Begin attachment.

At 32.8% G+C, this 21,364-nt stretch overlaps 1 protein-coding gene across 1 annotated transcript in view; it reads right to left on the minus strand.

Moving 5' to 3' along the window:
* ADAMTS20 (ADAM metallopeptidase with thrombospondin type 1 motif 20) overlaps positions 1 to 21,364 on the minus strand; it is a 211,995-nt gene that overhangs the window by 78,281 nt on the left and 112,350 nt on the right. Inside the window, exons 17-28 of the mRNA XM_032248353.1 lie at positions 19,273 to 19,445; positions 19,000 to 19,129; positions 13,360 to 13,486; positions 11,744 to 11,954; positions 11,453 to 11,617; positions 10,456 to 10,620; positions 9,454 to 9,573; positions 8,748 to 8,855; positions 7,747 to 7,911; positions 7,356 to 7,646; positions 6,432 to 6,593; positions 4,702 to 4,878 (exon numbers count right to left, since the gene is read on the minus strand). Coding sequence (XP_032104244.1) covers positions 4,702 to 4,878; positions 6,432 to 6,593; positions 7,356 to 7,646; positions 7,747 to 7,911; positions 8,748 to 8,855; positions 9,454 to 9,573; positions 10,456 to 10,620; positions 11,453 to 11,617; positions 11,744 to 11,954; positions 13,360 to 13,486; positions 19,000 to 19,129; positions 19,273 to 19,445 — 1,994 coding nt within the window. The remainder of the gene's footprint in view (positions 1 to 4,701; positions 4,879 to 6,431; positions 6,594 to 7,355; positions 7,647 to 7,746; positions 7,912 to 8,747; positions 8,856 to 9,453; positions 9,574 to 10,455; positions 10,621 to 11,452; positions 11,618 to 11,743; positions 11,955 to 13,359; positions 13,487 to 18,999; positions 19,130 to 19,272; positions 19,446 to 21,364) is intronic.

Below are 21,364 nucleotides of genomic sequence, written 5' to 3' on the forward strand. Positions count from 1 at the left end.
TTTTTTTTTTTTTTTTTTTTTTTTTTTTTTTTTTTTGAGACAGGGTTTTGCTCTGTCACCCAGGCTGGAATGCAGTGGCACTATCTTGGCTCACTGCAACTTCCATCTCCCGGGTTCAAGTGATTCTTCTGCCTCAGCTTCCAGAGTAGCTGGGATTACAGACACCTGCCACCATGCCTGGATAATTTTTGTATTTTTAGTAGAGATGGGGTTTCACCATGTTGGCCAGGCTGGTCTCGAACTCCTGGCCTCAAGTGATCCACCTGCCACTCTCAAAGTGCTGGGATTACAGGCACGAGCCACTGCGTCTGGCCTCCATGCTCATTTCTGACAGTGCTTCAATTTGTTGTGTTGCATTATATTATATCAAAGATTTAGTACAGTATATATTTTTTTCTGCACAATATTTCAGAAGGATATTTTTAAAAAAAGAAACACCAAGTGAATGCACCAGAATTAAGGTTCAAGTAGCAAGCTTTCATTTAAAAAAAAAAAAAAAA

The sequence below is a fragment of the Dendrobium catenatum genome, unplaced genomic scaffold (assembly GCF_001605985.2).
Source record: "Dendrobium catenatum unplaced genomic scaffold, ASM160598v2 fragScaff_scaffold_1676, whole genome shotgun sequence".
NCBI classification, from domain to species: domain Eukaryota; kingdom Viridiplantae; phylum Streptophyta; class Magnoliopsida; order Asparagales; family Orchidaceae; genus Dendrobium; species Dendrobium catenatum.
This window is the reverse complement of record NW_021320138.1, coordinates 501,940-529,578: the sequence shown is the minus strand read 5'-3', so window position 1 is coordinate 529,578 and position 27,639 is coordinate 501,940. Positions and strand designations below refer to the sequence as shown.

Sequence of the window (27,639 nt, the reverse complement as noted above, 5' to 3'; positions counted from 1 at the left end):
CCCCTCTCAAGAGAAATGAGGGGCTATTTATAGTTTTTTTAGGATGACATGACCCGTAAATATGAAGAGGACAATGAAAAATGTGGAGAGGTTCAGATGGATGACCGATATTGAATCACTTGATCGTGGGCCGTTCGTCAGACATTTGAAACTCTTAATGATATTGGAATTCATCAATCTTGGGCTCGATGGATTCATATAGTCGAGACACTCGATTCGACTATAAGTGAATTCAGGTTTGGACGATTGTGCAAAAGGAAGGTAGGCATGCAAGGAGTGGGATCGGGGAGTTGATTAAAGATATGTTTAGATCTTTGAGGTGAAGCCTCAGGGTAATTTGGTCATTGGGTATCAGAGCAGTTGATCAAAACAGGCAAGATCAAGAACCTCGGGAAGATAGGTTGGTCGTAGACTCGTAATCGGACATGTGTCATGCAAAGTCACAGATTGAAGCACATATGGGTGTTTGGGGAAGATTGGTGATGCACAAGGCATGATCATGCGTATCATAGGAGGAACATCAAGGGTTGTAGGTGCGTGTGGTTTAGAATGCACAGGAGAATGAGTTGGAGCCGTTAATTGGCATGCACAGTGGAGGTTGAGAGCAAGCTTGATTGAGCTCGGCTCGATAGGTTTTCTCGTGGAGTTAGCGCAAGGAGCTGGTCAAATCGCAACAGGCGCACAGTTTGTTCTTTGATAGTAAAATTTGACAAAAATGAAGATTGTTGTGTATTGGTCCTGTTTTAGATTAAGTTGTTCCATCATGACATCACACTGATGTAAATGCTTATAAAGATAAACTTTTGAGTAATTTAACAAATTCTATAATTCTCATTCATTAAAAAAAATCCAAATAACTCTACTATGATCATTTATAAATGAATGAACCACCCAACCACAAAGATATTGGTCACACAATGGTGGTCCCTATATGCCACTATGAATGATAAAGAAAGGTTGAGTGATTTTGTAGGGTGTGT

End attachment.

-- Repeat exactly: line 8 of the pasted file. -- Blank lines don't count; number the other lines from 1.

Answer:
NCBI classification, from domain to species: domain Eukaryota; kingdom Viridiplantae; phylum Streptophyta; class Magnoliopsida; order Asparagales; family Orchidaceae; genus Dendrobium; species Dendrobium catenatum.